Throughout history, Yamguchi Prefecture has produced notable political figures who played a key role in the creation of Japan as a modern nation-state, however, on a lesser known scale, Yamaguchi has also been home to some of the most insightful literary minds in Japan. Until 1982, when a book of her works was first published, Misuzu Kaneko’s poems and songs for children were little known within Japan. Today, Misuzu Kaneko’s poems are known for their graceful prose conveyed in a simplicity that not only attracts the children for whom they are written, but adults who appreciate the candor with which she addresses the deeper issues and questions of life. Her works are included in the textbooks of elementary schools in Japan, and in 2003, a memorial museum was opened in her name in Nagato to celebrate what would have been her 100th birthday. Created within the refurbished house of her parents in Nagato, the museum is dedicated to showcasing all 512 poems she left behind, and visitors are able to walk among the rooms and yard where her most famous works were composed.
Misuzu Kaneko was born Teru Kaneko in 1903 in the small port city of Senzaki--what is known as Nagato City today, and until her death at the age of 26, composed a total of 512 poems. When her father passed away at the age of three, her brother was sent to live with her mother’s sister. At school, Misuzu was known as an excellent student and was well liked by those around her. People often commented on her gentle nature and her eternally cheerful disposition which people were naturally drawn to.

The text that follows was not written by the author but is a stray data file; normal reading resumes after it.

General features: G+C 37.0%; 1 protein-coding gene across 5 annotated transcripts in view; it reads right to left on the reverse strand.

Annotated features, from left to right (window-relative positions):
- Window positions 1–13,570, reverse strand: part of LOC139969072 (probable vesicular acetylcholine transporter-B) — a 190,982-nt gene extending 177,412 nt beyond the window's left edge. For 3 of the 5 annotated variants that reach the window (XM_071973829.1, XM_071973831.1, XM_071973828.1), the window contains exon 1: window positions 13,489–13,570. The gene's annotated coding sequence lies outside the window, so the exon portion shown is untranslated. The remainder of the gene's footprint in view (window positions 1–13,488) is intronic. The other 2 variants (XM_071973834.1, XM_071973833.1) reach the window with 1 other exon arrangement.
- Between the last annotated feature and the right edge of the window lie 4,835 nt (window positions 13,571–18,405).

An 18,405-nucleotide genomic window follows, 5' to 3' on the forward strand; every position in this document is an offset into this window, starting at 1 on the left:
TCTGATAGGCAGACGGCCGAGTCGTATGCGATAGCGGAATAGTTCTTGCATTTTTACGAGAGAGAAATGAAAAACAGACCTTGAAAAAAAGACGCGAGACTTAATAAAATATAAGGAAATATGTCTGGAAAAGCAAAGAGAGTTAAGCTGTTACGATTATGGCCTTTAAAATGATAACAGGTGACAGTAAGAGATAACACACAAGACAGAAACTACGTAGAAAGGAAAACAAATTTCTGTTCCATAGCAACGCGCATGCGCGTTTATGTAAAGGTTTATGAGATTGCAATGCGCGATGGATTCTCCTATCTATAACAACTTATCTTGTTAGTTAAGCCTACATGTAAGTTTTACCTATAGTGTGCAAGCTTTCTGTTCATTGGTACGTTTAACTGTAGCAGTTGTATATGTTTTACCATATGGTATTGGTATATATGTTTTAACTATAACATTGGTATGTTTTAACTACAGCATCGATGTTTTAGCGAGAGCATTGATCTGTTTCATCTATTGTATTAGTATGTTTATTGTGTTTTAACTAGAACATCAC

At the age of 20, she began writing under the pen name of Misuzu and submitted her works to four magazines, of which she was amazingly accepted to all. The judge for three of the four magazines was the well known poet Yaso Saijou who praised Misuzu as an up and coming young poet, whose prose reminded him of British poet Christina Rosetti. For Misuzu, who admired Yaso Saijou, this praise gave her the inspiration to continue writing and served as an impetus to create the poems that would be selected again and again by Saijou to be published.
In 1926, she married, against her will, the head clerk of her family’s bookstore, after submitting to pressure from her parents. Her husband did not share in Misuzu’s love for poetry and subsequently banned her from writing or from associating with any of those in the writing circle. He proved to be a womanizer and failed to support Misuzu after the birth of their only child. Battling a continuing illness she contracted from her husband while struggling to care for her child and the house, left Misuzu with no choice but to file for divorce in 1930. When the custody battle for her beloved daughter was lost to her former husband, Misuzu committed suicide in March of that same year, thus ending her tragically short life.
After her death, Japan was plunged into war, and the literary minds of the time were forgotten in the all ensuing conflict. Had it not been for a fellow poet by the name of Setsuo Yazaki who was inspired by her poem, A Good Catch, her works may have remained buried forever. He searched for over 16 years until he discovered her brother was working in Tokyo and had held on to her notebooks which she had entrusted to him for all these years. In 1982, her poems were published and her name quickly gained acclaim. Currently, Setsuo Yazaki is the manager of the Kaneko Misuzu Memorial Museum in Nagato, and thanks to his tireless efforts to bring the name of Misuzu Kaneko into the world of accomplished poets, her works are shared with the rest of the world.
For more information, contact:
Kaneko Miszuzu Memorial Museum